Monday 16 June 2014 3:25pm
For people interested or involved in postgraduate study at Otago
Technology has had considerable impact on research, and no less in the research and creation of a PhD thesis. In decades past a typewriter and secretary, hand-drawn figures, matrices, graphs and formulae, hand-collated references and bibliography were the norm. Now word processing, automated style sheets, bibliographic software and active links to the web have made the process easier, and more efficient. The tools are there to assist the researcher – laborious tasks diminished.
But I think the real changes and challenges still lie with the researcher, the person who grapples with literature, original thought and logical arguments. Even more, there are increasing societal challenges to the ‘practicality’ of research. Pure or even esoteric research may be questioned as to its immediate worth.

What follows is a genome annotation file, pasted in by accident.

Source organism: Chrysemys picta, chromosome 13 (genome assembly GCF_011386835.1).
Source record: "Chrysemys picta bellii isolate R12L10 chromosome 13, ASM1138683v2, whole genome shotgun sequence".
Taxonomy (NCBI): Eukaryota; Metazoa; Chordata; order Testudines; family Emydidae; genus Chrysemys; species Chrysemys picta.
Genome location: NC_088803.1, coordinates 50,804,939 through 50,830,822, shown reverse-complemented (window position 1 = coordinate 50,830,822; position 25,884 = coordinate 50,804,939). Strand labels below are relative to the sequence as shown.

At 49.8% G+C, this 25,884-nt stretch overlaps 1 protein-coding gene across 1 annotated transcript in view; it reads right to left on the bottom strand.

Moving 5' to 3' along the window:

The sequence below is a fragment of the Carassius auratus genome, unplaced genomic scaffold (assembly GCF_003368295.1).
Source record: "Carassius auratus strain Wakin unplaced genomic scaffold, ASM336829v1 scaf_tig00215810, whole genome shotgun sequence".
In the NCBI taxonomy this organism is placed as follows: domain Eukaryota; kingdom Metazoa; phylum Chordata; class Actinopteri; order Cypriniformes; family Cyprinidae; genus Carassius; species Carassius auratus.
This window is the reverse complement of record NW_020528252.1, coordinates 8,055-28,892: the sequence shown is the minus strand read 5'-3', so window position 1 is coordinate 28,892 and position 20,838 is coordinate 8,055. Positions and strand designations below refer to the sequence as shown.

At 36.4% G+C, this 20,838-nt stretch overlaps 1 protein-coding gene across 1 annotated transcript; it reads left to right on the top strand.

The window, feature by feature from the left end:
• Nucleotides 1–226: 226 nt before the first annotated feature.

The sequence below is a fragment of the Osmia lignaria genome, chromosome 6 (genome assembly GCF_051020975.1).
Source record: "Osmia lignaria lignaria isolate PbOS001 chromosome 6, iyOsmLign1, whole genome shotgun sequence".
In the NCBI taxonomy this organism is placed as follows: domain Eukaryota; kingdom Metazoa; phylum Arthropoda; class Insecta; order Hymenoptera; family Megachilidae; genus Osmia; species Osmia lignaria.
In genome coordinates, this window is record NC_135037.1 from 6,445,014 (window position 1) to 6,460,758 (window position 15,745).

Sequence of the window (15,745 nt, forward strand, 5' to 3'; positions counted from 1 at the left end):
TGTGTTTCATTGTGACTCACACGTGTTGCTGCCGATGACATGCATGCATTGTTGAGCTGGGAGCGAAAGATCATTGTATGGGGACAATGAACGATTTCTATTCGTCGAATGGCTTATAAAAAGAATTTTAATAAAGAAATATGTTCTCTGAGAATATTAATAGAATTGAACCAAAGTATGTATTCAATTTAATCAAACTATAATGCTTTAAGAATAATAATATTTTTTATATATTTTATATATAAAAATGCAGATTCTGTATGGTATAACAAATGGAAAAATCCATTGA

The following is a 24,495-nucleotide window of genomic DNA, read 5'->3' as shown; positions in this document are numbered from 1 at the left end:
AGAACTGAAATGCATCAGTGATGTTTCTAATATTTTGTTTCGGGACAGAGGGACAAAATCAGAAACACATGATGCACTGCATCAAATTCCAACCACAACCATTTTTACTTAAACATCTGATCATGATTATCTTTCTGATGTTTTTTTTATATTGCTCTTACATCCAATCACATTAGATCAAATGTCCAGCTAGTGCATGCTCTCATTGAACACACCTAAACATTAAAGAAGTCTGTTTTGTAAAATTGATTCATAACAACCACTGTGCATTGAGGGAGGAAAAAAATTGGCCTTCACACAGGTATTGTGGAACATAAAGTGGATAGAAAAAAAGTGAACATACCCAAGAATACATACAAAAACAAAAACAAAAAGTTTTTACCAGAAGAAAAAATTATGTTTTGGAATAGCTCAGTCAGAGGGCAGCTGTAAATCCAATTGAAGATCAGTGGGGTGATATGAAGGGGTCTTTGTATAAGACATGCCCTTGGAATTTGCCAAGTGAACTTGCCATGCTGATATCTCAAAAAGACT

Humankind has the innate desire to question, to reason and to expand and discover knowledge, ideas and concepts. We should see scholarly research as fulfilling this invisible internal force. It should be largely immune to external pressure. Our response is to defend the desire to enquire, for whatever reason.
However, there is an opportunity to more closely relate to the demos in other ways. As we hold our place as the critic and conscience of society would it be unacceptable to facilitate the confluence of research with social and corporate responsibility? Is there merit in researchers, students and staff, providing honorary knowledge and skill services to the third sector – the not-for-profits? The excitement and personal gratitude will be the pursuit of knowledge and being actively engaged in social responsiveness. Can we do it?
Professor George Benwell
Dean, School of Business,
Pro-Vice-Chancellor, Division of Commerce
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